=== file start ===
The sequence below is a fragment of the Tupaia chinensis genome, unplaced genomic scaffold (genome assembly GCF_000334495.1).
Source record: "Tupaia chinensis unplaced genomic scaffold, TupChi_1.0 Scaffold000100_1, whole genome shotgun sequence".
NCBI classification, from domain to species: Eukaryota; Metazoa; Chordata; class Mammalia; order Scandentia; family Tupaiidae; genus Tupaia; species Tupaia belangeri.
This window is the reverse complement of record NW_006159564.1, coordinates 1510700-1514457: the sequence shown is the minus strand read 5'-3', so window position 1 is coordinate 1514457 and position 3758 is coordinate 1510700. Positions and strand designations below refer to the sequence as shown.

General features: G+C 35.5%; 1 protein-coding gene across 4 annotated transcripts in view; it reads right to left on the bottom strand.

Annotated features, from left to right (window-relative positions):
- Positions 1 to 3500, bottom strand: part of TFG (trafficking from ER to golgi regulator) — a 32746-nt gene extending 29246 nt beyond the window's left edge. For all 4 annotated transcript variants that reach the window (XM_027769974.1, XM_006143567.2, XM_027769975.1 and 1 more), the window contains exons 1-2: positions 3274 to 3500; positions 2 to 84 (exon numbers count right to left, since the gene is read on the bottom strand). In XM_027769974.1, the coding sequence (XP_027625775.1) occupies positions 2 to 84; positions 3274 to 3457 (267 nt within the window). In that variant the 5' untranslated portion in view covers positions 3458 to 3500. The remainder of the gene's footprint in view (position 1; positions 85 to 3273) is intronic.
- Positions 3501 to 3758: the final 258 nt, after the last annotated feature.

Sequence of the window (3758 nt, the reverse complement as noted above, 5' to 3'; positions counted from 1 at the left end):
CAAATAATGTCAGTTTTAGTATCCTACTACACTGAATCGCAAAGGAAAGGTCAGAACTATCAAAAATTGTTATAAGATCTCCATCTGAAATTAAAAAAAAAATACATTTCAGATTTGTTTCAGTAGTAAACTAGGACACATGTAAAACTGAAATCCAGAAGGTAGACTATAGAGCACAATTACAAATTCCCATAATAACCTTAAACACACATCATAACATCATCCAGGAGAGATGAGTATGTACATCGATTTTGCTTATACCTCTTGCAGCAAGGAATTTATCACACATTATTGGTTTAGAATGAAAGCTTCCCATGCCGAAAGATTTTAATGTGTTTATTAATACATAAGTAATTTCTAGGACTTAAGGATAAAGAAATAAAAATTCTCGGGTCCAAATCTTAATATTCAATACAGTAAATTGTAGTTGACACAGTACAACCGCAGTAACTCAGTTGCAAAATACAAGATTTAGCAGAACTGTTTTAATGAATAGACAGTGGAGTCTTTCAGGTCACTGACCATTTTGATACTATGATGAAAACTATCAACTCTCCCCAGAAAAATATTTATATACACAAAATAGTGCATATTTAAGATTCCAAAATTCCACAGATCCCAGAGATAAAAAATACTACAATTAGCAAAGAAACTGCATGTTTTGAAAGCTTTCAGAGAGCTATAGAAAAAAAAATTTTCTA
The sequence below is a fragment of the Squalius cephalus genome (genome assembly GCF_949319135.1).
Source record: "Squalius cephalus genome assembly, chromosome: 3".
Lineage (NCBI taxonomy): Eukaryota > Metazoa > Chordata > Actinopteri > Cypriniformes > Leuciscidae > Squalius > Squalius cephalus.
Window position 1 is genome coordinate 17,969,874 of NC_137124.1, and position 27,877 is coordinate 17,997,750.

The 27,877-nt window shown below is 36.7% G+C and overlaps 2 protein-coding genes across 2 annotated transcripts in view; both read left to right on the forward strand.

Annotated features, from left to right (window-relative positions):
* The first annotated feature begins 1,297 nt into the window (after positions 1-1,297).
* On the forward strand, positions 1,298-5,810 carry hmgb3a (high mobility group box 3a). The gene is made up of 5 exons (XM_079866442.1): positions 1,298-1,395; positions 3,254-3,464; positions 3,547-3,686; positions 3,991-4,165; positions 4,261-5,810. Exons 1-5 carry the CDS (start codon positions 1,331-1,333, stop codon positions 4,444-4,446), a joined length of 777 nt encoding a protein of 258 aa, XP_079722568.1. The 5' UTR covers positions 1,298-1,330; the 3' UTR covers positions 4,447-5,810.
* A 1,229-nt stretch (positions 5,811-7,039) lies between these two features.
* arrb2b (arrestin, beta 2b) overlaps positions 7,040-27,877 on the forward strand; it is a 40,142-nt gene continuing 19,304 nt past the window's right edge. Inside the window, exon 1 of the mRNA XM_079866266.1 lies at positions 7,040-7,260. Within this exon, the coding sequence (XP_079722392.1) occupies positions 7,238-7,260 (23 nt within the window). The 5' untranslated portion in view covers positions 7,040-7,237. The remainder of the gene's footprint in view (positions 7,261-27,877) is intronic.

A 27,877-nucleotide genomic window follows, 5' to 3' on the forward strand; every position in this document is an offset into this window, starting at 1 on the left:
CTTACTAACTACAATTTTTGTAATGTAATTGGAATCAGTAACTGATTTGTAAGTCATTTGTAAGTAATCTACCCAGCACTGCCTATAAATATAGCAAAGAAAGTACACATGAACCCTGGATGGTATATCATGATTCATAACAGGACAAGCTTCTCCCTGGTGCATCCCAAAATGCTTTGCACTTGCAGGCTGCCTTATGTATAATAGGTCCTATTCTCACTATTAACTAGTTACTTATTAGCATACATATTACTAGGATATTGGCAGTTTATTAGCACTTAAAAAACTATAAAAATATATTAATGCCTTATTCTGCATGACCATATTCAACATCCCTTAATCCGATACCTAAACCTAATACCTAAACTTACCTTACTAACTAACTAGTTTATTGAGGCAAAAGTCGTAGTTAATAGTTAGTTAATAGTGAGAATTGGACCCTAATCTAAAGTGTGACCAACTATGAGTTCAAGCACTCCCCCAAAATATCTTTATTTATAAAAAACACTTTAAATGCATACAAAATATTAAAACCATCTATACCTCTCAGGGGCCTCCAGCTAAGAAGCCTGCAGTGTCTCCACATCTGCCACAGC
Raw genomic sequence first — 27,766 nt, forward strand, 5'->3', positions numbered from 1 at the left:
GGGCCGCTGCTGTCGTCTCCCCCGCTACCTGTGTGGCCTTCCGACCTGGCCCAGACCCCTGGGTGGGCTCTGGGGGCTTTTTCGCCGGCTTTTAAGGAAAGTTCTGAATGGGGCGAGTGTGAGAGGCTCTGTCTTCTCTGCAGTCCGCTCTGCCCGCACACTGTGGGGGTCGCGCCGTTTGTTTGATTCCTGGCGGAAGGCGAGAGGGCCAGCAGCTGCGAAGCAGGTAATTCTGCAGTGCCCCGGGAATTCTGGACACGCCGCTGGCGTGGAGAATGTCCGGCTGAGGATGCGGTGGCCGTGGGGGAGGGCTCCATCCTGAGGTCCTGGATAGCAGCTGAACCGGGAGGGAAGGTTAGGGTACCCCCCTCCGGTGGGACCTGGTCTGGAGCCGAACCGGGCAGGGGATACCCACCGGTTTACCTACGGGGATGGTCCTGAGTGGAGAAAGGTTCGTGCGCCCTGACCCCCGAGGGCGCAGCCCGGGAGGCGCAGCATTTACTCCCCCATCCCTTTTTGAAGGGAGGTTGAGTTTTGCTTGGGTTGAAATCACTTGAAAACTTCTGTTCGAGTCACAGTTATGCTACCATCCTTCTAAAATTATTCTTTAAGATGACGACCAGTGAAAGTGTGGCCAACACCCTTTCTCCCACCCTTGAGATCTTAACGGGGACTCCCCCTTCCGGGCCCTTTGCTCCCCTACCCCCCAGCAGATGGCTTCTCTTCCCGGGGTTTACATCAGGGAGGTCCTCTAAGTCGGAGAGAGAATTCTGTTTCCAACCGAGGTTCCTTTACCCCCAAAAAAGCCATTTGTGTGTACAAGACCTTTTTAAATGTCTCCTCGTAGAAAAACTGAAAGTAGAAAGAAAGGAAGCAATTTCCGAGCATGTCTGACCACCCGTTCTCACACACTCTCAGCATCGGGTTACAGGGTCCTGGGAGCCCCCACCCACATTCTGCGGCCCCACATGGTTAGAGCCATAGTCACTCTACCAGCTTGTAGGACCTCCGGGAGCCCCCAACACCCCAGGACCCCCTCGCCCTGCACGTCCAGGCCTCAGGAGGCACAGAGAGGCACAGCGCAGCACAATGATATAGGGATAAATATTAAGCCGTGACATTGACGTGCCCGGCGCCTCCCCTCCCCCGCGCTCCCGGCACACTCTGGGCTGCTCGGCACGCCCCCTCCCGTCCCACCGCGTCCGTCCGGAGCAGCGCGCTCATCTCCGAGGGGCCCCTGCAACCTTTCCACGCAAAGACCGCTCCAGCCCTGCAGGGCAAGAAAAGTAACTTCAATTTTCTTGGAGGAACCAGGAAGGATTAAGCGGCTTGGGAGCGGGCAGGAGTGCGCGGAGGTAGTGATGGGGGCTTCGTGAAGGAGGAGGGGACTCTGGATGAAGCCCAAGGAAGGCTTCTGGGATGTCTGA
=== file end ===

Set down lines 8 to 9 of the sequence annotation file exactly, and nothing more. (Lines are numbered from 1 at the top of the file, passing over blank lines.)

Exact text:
- Positions 3501 to 3758: the final 258 nt, after the last annotated feature.

Sequence of the window (3758 nt, the reverse complement as noted above, 5' to 3'; positions counted from 1 at the left end):